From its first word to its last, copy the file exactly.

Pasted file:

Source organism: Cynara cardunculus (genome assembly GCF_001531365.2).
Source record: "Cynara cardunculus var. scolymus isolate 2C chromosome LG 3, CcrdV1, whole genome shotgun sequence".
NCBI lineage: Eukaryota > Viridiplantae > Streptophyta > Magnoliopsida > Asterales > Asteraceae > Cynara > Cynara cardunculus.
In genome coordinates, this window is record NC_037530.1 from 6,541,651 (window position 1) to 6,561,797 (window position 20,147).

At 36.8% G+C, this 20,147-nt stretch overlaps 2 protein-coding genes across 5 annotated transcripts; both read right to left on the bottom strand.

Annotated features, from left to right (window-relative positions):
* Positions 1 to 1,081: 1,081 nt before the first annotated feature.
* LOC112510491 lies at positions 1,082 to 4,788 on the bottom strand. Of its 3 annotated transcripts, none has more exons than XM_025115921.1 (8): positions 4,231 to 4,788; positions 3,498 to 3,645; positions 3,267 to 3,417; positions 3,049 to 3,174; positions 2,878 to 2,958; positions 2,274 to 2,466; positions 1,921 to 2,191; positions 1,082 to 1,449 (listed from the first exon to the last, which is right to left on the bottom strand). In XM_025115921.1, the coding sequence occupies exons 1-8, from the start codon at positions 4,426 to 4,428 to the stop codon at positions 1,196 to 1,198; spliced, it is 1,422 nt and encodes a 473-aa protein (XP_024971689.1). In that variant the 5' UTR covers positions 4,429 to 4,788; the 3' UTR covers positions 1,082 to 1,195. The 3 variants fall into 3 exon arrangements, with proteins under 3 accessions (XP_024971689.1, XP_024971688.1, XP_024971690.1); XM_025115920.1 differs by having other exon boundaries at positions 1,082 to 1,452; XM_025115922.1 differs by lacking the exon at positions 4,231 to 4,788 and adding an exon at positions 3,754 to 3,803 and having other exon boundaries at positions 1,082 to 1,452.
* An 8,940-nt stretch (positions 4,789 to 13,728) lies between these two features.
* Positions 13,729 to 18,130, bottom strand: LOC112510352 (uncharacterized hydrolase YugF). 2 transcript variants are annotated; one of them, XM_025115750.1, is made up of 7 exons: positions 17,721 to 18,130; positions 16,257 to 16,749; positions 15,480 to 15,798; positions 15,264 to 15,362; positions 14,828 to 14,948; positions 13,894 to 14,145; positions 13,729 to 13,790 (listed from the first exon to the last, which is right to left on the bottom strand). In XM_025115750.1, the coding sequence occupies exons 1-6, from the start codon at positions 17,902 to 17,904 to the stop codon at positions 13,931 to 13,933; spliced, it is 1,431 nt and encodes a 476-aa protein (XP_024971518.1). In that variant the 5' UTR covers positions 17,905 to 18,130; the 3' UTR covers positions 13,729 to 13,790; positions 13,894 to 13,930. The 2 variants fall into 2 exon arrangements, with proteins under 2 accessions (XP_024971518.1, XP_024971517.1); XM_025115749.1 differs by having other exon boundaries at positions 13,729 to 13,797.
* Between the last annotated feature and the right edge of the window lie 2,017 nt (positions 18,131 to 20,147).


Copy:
Source organism: Cynara cardunculus (genome assembly GCF_001531365.2).
Source record: "Cynara cardunculus var. scolymus isolate 2C chromosome LG 3, CcrdV1, whole genome shotgun sequence".
NCBI lineage: Eukaryota > Viridiplantae > Streptophyta > Magnoliopsida > Asterales > Asteraceae > Cynara > Cynara cardunculus.
In genome coordinates, this window is record NC_037530.1 from 6,541,651 (window position 1) to 6,561,797 (window position 20,147).

At 36.8% G+C, this 20,147-nt stretch overlaps 2 protein-coding genes across 5 annotated transcripts; both read right to left on the bottom strand.

Annotated features, from left to right (window-relative positions):
* Positions 1 to 1,081: 1,081 nt before the first annotated feature.
* LOC112510491 lies at positions 1,082 to 4,788 on the bottom strand. Of its 3 annotated transcripts, none has more exons than XM_025115921.1 (8): positions 4,231 to 4,788; positions 3,498 to 3,645; positions 3,267 to 3,417; positions 3,049 to 3,174; positions 2,878 to 2,958; positions 2,274 to 2,466; positions 1,921 to 2,191; positions 1,082 to 1,449 (listed from the first exon to the last, which is right to left on the bottom strand). In XM_025115921.1, the coding sequence occupies exons 1-8, from the start codon at positions 4,426 to 4,428 to the stop codon at positions 1,196 to 1,198; spliced, it is 1,422 nt and encodes a 473-aa protein (XP_024971689.1). In that variant the 5' UTR covers positions 4,429 to 4,788; the 3' UTR covers positions 1,082 to 1,195. The 3 variants fall into 3 exon arrangements, with proteins under 3 accessions (XP_024971689.1, XP_024971688.1, XP_024971690.1); XM_025115920.1 differs by having other exon boundaries at positions 1,082 to 1,452; XM_025115922.1 differs by lacking the exon at positions 4,231 to 4,788 and adding an exon at positions 3,754 to 3,803 and having other exon boundaries at positions 1,082 to 1,452.
* An 8,940-nt stretch (positions 4,789 to 13,728) lies between these two features.
* Positions 13,729 to 18,130, bottom strand: LOC112510352 (uncharacterized hydrolase YugF). 2 transcript variants are annotated; one of them, XM_025115750.1, is made up of 7 exons: positions 17,721 to 18,130; positions 16,257 to 16,749; positions 15,480 to 15,798; positions 15,264 to 15,362; positions 14,828 to 14,948; positions 13,894 to 14,145; positions 13,729 to 13,790 (listed from the first exon to the last, which is right to left on the bottom strand). In XM_025115750.1, the coding sequence occupies exons 1-6, from the start codon at positions 17,902 to 17,904 to the stop codon at positions 13,931 to 13,933; spliced, it is 1,431 nt and encodes a 476-aa protein (XP_024971518.1). In that variant the 5' UTR covers positions 17,905 to 18,130; the 3' UTR covers positions 13,729 to 13,790; positions 13,894 to 13,930. The 2 variants fall into 2 exon arrangements, with proteins under 2 accessions (XP_024971518.1, XP_024971517.1); XM_025115749.1 differs by having other exon boundaries at positions 13,729 to 13,797.
* Between the last annotated feature and the right edge of the window lie 2,017 nt (positions 18,131 to 20,147).